In some ways the American contribution to the council is principally to be found in its declaration of religious freedom, the handiwork of the American Jesuit John Courtney Murray, which solemnly affirmed, "that the human person has a right to religious freedom. This freedom means that all people are to be immune from coercion on the part of individuals or social groups and if any human power in such ways as no one is to be forced to act in amasser contrary to his own beliefs, nor is anyone to be restrained from acting in accordance with his own beliefs, whether privately or publicly whether alone or in association with others within due limits."
Now we are implicated in this battle over the HHS mandate concerning contraceptives, abortion inducing drugs and sterilization. It could just as well have been another flashpoint. Denmark, for example, has just required churches to solemnize same-sex weddings.
Of course, Denmark doesn't have separation of church and state. They have a state church, the Evangelical Lutheran Church and now it has to recognize the right to marriage for everyone, since everyone owns the churches in Denmark. It should be noted that no minister is obligated to perform these ceremonies, they can refuse if the so desire. Other churches in Denmark, including the Catholic Church, are exempted from this law. So Duncan is being deliberately deceitful in not giving the whole story here.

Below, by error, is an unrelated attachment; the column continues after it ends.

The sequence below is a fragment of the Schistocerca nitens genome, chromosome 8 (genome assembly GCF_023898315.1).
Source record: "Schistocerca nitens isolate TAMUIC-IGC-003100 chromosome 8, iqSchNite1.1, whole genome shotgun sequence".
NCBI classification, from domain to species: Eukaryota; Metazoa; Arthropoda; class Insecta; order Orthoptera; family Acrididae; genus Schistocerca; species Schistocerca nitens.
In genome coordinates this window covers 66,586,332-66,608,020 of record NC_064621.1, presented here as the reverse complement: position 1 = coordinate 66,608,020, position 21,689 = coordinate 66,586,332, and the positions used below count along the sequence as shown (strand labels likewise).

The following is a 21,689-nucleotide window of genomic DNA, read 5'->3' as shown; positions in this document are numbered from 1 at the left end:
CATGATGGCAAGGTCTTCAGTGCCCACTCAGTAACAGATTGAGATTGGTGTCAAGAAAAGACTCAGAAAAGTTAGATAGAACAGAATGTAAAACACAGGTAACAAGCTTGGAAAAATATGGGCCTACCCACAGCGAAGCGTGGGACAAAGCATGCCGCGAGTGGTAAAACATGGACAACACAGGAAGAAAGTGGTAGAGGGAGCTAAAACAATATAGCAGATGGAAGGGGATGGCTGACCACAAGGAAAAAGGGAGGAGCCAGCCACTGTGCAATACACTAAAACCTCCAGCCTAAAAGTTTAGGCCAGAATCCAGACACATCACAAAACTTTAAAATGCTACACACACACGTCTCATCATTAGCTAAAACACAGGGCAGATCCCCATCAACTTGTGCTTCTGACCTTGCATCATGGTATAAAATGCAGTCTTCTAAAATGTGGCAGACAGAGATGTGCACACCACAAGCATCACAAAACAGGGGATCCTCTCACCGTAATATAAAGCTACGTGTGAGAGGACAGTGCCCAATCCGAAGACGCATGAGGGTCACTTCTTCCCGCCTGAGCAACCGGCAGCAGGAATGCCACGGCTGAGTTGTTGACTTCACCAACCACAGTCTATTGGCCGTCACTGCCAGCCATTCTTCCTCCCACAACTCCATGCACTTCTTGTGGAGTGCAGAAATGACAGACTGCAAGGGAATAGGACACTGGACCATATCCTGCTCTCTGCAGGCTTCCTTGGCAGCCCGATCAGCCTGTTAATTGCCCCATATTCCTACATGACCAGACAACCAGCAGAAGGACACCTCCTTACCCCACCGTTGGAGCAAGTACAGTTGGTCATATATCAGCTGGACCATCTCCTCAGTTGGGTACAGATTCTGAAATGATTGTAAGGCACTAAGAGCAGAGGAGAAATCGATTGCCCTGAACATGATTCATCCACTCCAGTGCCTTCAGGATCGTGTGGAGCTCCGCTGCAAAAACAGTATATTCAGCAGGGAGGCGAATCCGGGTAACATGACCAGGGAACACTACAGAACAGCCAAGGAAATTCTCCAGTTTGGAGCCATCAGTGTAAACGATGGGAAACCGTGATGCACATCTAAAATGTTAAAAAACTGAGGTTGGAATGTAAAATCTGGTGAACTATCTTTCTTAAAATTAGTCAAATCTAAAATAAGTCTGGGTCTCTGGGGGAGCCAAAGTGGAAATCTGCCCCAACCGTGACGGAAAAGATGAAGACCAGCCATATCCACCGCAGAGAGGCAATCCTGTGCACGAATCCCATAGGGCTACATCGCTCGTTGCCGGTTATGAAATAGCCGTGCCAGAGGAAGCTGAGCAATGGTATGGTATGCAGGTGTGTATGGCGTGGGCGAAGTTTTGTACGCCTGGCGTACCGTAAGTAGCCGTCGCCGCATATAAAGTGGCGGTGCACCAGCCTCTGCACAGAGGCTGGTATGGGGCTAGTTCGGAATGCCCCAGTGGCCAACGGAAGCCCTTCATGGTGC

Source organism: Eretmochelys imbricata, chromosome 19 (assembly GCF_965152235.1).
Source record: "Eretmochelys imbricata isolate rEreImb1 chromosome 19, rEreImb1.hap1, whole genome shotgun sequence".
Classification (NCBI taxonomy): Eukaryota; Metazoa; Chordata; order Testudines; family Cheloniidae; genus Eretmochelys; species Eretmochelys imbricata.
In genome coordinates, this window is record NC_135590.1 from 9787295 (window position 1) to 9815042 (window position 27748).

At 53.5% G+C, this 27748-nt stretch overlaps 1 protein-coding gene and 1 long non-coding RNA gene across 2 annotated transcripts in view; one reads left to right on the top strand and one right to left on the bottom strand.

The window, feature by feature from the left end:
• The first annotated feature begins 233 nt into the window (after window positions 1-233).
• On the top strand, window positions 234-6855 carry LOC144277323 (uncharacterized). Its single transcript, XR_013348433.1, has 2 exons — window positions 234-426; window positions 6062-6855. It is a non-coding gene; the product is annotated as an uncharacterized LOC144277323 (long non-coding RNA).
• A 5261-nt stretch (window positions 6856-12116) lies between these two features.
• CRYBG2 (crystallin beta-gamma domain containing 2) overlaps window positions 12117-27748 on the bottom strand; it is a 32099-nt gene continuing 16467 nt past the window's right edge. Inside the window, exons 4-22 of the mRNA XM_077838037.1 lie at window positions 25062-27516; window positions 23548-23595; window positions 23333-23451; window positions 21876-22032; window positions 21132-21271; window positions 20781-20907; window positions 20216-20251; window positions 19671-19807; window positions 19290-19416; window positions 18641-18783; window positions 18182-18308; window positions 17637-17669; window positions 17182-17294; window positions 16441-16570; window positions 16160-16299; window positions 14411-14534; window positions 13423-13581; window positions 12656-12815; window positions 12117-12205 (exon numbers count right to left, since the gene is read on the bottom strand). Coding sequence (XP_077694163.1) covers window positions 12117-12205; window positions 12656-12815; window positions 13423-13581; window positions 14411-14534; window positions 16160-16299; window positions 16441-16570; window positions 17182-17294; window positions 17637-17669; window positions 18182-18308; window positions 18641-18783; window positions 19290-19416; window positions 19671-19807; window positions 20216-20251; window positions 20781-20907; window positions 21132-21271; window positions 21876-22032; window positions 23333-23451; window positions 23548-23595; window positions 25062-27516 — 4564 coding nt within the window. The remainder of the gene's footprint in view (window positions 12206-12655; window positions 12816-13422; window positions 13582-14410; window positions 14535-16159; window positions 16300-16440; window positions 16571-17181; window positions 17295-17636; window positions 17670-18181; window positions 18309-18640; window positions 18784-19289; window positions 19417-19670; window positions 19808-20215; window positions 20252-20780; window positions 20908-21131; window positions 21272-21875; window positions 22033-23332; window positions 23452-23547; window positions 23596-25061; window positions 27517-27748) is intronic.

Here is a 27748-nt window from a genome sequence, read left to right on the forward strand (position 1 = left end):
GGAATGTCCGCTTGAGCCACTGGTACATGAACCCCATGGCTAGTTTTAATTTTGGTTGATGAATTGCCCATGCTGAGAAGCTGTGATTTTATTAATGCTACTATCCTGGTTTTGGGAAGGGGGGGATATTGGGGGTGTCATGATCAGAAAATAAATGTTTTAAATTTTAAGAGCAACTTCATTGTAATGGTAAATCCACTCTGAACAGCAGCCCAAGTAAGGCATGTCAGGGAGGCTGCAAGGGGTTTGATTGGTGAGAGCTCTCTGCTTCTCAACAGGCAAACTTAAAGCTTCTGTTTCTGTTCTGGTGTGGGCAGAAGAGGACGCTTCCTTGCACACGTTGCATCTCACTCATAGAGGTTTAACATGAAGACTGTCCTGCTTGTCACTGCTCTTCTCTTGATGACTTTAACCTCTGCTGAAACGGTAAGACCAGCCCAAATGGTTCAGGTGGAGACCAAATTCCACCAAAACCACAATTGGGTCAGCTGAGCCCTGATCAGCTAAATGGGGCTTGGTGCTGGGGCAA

In Ireland the government is seriously proposing abolishing the centuries old priest penitent privilege, thus enabling the government to force priest tho violate the sacred seal of confession, something that has been well settled in the common law since the days of Henry II and Saint Thomas Becket.
Again, Duncan isn't telling the entire story, but by now that shouldn't surprise us. There is a law that mandates reporting of child abuse in Ireland. Because of the Catholic Churches troubled history as regards the rape, torture and even murder of children by priests, the Irish don't want to allow the Church to hide behind priest penitent privilege when covering up these crimes, as the Church has been known to do. Certainly, no matter what the law says, a priest can refuse to report the crime or to testify. the priest has every right to follow his conscience. Unfortunately, in helping to cover up the crime of child rape, that priest will go to jail. Somehow, I don't see most people having a problem with that.
In Nigeria, in what seems like a weekly ritual, Christians are being killed for attending church.
I can't argue here. These killings are truly horrific and wrong, an affront on basic human decency. But Duncan and the Catholic Church are hardly alone in condemning these attacks. There is virtually no one on Earth in favor of this brutality. So this seems a clumsy attempt to use this ongoing tragedy for political and rhetorical gain.